The Queensland Hotels Association’s “issues brief” on gambling reform (reported in Crikey yesterday) utilises classic tactics pioneered by the tobacco industry — misinformation, unfounded argument, and outright lies.
In its brief, QHA puts out several standard industry lines about why pre-commitment won’t be effective. These points have also recently appeared in statements by some state governments and other gambling industry lobbies. We respond to some of these below, based on our engagement with evidence, rather than on the protection of vested interest.
1. Problem gamblers will simply set unrealistic limits.
Almost all problem gamblers have lucid moments where they reflect on the situation they’re in, and try to find a way out. At such a stage, an effective pre-commitment system will provide an important tool to find that escape route, and will substantially reduce the time to recovery. Many problem gamblers support this scheme and are crying out for ways to support safer gambling. Those beginning to struggle with a gambling problem will be greatly assisted in managing it, and even regular untroubled gamblers, who often report excessive spending, will almost certainly find their spending much easier to predict and control. Importantly, pre-commitment will greatly reduce the uptake of problem gambling. And for the first time, pokie gamblers will be able to determine how much they’re prepared to spend on their “entertainment”.
2. Pre-commitment is a big-brother approach to gambling — ordinary punters won’t register.
We already live in a cashless society and use cards for a range of purposes — withdrawing money, buying groceries, using public transport, borrowing a book from a library, hiring a DVD, earning loyalty points. Many gamblers already have online betting accounts that require them to register sensitive personal information, and which track their gambling activity in fine detail. The Wilkie proposal would not require central storage of player gambling data. The card would be easy to obtain, using the same level of ID required to borrow a DVD. It would provide a tool to allow people to much better manage and make better individual decisions about their gambling activity. Under the Wilkie committee’s proposals, recreational players won’t even need a card to play low-risk machines, and research demonstrates that they won’t notice any difference.
3. Pre-commitment will hurt the gambling business, especially smaller clubs
Clubs in Australia rely on the pokies, on average, for 61% of their overall revenue. Unfortunately, at least 40% of that comes from people with a serious gambling problem. A business model built on siphoning money that should be spent on food and housing from the pockets of vulnerable, often already disadvantaged punters and their families is unsustainable. Not only is it unethical, it entrenches disadvantage and costs taxpayers money. The estimated implementation costs of the pre-commitment system are grossly overestimated by the industry, but even at that inflated level only equate to about a quarter of losses on pokies in Australia last year. And those small clubs that frequently claim that they have no problem gamblers among their user group should be unconcerned. If their claims are correct, their revenue will be largely unaffected. Wilkie has also proposed deferring implementation for small clubs until 2018, allowing them to turn over machines in a normal replacement cycle.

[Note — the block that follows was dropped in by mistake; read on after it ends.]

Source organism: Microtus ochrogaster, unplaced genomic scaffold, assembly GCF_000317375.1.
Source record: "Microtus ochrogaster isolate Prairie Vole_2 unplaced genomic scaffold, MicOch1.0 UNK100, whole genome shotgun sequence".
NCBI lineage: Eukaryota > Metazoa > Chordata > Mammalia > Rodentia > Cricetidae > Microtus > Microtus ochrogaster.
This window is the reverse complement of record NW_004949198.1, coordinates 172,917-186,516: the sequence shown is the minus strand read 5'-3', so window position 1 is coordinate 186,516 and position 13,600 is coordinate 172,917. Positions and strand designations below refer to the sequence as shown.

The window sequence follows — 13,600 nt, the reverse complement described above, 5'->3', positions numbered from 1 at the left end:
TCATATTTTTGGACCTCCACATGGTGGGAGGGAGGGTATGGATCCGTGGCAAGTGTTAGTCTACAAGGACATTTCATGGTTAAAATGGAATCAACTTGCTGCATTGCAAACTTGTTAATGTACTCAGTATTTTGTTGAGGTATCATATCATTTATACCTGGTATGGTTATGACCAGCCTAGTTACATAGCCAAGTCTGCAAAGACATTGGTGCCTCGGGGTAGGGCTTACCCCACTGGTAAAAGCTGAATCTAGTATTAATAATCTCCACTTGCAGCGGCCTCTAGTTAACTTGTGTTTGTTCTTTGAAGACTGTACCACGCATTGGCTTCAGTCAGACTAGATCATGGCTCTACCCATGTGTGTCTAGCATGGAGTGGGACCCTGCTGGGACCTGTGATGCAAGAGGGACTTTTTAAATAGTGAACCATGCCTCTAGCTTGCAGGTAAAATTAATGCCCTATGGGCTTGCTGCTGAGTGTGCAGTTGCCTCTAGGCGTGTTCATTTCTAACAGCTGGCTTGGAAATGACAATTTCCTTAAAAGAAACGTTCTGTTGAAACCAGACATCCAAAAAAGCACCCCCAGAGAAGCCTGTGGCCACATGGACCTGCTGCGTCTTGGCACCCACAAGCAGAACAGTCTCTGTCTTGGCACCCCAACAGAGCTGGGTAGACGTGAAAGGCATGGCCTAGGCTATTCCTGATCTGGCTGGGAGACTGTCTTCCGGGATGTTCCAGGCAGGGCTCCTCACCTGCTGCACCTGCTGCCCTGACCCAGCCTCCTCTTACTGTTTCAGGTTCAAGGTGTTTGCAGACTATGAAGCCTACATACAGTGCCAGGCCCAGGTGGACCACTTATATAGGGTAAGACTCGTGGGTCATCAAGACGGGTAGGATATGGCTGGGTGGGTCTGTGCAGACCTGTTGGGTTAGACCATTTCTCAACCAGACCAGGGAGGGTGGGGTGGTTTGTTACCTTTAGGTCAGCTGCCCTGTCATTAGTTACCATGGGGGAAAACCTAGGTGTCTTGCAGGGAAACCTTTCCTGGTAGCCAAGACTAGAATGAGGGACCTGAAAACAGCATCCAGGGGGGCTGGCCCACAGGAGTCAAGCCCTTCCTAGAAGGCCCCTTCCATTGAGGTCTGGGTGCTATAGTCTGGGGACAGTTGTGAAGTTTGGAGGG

4. We need more evidence — at least pre-commitment trials should be conducted
Evidence from Queensland, South Australia, Norway and Nova Scotia shows that voluntary pre-commitment is much less effective than a mandatory scheme. Australians have been world leaders on tobacco, seat belts and gun control, and there’s no reason we can’t do it again with gambling. Inaction is costly — in human and economic terms. Suggesting that a trial is necessary is a delaying tactic, especially given that the possibility of a trial in Tasmania (the most useful and likely site) has been torpedoed by the poker machine industry’s refusal to participate. In any event, any such trial would take a minimum of three years. In that time, $14.1 billion of harm would be done to the Australian economy, hundreds of thousands of people would develop a gambling problem with all its associated harm and suffering, and millions of others would be adversely affected. The industry would also pocket upwards of $36 billion in gambler’s losses, and problem and at-risk gamblers would lose $21.6 billion.
There are many other tactics that the gambling industry resorts to in defence of its profits — developing cosy, mutually lucrative relationships with governments, funding researchers to produce favourable opinions and “evidence”, and of course misleading the public through misinformation campaigns. Overall, the Wilkie reforms provide a reasonable, non-prohibitionist response to the harms created by an industry that clearly believes its profits are more important than the well-being of its customers. Their implementation will result in significant economic and social benefits for Australia, and are very well justified in a public health sense.
This story is the latest installment in Crikey’s series Last Bets — examining just how hooked our country is on having a flutter.